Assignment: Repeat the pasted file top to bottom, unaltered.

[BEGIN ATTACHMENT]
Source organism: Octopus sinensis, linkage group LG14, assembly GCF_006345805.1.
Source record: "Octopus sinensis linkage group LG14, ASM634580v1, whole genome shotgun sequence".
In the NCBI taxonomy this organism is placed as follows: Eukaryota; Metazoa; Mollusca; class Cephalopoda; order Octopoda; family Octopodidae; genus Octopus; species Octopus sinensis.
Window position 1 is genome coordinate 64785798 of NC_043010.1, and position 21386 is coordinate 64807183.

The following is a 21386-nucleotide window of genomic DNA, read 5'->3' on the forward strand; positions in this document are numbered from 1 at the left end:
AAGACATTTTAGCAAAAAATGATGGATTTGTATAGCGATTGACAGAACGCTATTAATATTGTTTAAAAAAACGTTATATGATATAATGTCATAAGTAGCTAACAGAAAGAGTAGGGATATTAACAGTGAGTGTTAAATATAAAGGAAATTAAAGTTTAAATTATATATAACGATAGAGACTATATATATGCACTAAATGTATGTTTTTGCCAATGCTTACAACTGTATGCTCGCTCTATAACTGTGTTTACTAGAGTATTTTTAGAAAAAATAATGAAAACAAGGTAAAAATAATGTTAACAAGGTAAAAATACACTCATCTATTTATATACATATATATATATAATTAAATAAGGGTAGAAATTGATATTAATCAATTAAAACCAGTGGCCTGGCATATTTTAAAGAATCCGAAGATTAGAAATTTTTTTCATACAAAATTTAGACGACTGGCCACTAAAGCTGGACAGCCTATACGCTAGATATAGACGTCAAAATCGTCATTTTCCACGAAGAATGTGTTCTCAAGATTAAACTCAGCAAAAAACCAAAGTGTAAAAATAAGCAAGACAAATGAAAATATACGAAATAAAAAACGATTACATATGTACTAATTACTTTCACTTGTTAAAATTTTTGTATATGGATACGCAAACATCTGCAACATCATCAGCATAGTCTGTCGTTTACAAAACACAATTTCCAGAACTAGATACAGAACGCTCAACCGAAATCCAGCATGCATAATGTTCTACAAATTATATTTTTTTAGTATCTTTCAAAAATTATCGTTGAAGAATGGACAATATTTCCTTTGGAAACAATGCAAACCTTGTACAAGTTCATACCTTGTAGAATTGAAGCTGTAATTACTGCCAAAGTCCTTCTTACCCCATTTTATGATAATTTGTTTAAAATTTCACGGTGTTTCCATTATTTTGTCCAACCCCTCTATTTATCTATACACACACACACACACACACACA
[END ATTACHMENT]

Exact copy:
Source organism: Octopus sinensis, linkage group LG14, assembly GCF_006345805.1.
Source record: "Octopus sinensis linkage group LG14, ASM634580v1, whole genome shotgun sequence".
In the NCBI taxonomy this organism is placed as follows: Eukaryota; Metazoa; Mollusca; class Cephalopoda; order Octopoda; family Octopodidae; genus Octopus; species Octopus sinensis.
Window position 1 is genome coordinate 64785798 of NC_043010.1, and position 21386 is coordinate 64807183.

The following is a 21386-nucleotide window of genomic DNA, read 5'->3' on the forward strand; positions in this document are numbered from 1 at the left end:
AAGACATTTTAGCAAAAAATGATGGATTTGTATAGCGATTGACAGAACGCTATTAATATTGTTTAAAAAAACGTTATATGATATAATGTCATAAGTAGCTAACAGAAAGAGTAGGGATATTAACAGTGAGTGTTAAATATAAAGGAAATTAAAGTTTAAATTATATATAACGATAGAGACTATATATATGCACTAAATGTATGTTTTTGCCAATGCTTACAACTGTATGCTCGCTCTATAACTGTGTTTACTAGAGTATTTTTAGAAAAAATAATGAAAACAAGGTAAAAATAATGTTAACAAGGTAAAAATACACTCATCTATTTATATACATATATATATATAATTAAATAAGGGTAGAAATTGATATTAATCAATTAAAACCAGTGGCCTGGCATATTTTAAAGAATCCGAAGATTAGAAATTTTTTTCATACAAAATTTAGACGACTGGCCACTAAAGCTGGACAGCCTATACGCTAGATATAGACGTCAAAATCGTCATTTTCCACGAAGAATGTGTTCTCAAGATTAAACTCAGCAAAAAACCAAAGTGTAAAAATAAGCAAGACAAATGAAAATATACGAAATAAAAAACGATTACATATGTACTAATTACTTTCACTTGTTAAAATTTTTGTATATGGATACGCAAACATCTGCAACATCATCAGCATAGTCTGTCGTTTACAAAACACAATTTCCAGAACTAGATACAGAACGCTCAACCGAAATCCAGCATGCATAATGTTCTACAAATTATATTTTTTTAGTATCTTTCAAAAATTATCGTTGAAGAATGGACAATATTTCCTTTGGAAACAATGCAAACCTTGTACAAGTTCATACCTTGTAGAATTGAAGCTGTAATTACTGCCAAAGTCCTTCTTACCCCATTTTATGATAATTTGTTTAAAATTTCACGGTGTTTCCATTATTTTGTCCAACCCCTCTATTTATCTATACACACACACACACACACACACA